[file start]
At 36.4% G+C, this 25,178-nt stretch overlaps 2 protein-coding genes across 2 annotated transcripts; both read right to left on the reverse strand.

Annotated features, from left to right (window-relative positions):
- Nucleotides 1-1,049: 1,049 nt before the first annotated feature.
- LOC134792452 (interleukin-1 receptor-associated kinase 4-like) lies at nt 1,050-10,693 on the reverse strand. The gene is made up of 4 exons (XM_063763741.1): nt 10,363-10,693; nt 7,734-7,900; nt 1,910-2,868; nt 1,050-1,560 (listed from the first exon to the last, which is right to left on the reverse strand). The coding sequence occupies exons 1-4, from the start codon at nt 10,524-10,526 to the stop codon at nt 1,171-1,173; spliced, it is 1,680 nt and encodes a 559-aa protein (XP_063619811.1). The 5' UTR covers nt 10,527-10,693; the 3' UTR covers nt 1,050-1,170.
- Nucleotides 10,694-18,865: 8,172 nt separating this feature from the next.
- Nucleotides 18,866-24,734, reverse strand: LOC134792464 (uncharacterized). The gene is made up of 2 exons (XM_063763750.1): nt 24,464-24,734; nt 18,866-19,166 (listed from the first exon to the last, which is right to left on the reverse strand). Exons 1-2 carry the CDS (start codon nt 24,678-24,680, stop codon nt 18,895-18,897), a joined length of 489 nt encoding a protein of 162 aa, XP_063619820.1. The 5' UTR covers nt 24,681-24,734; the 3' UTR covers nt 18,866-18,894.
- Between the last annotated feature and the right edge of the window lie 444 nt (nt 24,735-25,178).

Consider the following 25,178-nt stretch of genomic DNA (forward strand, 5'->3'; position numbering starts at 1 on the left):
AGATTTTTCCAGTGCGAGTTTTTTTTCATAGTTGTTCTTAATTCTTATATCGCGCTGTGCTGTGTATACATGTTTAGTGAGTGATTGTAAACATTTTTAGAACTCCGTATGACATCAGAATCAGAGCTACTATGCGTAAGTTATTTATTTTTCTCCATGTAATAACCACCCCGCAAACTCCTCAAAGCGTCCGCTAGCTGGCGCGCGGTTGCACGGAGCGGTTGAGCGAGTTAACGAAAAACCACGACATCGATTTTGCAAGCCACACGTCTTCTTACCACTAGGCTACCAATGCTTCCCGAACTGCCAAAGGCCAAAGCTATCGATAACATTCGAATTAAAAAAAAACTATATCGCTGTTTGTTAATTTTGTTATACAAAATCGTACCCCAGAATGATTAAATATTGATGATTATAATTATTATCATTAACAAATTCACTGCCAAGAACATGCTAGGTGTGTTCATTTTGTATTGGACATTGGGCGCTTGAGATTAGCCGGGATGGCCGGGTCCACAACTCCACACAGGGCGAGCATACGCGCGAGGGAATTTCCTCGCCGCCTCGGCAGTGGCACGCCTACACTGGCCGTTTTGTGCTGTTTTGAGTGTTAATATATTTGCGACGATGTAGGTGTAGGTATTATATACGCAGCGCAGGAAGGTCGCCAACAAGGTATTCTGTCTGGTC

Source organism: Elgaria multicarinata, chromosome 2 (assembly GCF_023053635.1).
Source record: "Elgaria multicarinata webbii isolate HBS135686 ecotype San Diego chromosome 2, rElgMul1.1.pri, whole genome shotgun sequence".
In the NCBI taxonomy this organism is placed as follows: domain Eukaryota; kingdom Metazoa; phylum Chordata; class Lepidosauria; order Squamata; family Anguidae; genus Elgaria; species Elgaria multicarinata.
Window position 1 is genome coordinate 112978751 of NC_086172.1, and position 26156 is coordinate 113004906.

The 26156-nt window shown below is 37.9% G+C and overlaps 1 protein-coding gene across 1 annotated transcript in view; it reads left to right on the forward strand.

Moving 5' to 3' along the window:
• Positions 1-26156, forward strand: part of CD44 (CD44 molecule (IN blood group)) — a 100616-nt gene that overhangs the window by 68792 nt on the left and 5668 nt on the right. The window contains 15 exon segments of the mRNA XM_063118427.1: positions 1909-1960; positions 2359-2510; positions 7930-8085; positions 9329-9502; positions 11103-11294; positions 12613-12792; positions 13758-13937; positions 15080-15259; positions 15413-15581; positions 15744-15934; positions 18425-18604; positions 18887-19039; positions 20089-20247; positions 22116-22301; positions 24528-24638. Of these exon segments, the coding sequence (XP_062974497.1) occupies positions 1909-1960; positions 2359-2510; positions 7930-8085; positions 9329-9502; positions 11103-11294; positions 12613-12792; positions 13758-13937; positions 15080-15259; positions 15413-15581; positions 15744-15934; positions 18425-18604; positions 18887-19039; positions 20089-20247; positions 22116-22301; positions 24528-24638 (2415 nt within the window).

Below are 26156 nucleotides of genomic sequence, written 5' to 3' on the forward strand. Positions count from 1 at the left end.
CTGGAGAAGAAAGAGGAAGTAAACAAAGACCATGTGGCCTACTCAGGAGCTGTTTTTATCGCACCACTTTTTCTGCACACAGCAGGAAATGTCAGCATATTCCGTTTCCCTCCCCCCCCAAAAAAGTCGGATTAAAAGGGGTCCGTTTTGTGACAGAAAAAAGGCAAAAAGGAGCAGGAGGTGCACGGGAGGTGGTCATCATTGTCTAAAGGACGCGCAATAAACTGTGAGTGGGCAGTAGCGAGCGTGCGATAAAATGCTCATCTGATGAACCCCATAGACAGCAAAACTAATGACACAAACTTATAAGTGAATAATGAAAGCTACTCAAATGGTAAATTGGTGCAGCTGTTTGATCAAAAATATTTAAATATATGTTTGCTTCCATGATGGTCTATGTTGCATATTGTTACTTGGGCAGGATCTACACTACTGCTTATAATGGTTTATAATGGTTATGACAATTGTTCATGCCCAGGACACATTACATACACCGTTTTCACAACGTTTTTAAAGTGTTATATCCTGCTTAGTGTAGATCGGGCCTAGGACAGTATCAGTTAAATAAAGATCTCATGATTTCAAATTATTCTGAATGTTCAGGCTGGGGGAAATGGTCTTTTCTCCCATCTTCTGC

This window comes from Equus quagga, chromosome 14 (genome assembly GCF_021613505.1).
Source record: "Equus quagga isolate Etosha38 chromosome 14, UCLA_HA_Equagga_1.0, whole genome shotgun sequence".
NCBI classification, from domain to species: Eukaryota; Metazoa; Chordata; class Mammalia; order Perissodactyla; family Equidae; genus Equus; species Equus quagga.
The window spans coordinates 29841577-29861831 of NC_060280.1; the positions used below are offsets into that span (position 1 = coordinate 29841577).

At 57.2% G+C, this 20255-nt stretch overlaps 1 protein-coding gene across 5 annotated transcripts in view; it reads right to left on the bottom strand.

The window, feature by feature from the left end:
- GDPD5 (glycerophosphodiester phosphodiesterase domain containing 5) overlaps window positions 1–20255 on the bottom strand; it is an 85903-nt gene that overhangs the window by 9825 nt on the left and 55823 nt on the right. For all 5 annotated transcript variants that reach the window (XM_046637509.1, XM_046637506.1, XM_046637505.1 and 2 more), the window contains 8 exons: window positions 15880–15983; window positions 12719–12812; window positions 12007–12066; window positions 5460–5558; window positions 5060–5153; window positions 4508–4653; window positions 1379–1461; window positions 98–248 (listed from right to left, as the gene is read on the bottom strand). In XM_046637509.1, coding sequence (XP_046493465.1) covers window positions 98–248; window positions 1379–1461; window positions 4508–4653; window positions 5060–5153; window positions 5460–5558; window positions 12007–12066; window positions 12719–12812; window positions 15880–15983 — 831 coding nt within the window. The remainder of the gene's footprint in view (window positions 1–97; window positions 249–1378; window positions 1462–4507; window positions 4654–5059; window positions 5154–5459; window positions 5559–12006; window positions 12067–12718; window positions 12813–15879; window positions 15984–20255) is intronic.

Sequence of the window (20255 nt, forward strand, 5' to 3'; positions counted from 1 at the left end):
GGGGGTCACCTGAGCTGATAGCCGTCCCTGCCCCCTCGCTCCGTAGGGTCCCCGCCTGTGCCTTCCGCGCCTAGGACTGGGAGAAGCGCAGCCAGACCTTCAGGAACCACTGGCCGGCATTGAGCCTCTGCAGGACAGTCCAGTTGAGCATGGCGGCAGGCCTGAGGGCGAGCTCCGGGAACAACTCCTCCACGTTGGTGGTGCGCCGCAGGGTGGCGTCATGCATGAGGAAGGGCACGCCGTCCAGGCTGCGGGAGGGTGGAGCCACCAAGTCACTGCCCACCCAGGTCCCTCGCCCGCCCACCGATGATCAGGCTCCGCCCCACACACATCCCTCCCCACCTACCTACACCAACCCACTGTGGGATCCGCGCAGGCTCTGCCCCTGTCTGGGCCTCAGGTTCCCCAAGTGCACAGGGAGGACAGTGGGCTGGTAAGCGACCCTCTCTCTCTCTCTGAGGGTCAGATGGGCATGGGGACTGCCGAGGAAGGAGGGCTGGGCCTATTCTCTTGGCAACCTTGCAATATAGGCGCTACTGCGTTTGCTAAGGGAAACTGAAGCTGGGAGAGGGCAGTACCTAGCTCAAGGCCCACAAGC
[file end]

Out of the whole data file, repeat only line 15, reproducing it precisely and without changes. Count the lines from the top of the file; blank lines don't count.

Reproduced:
Moving 5' to 3' along the window: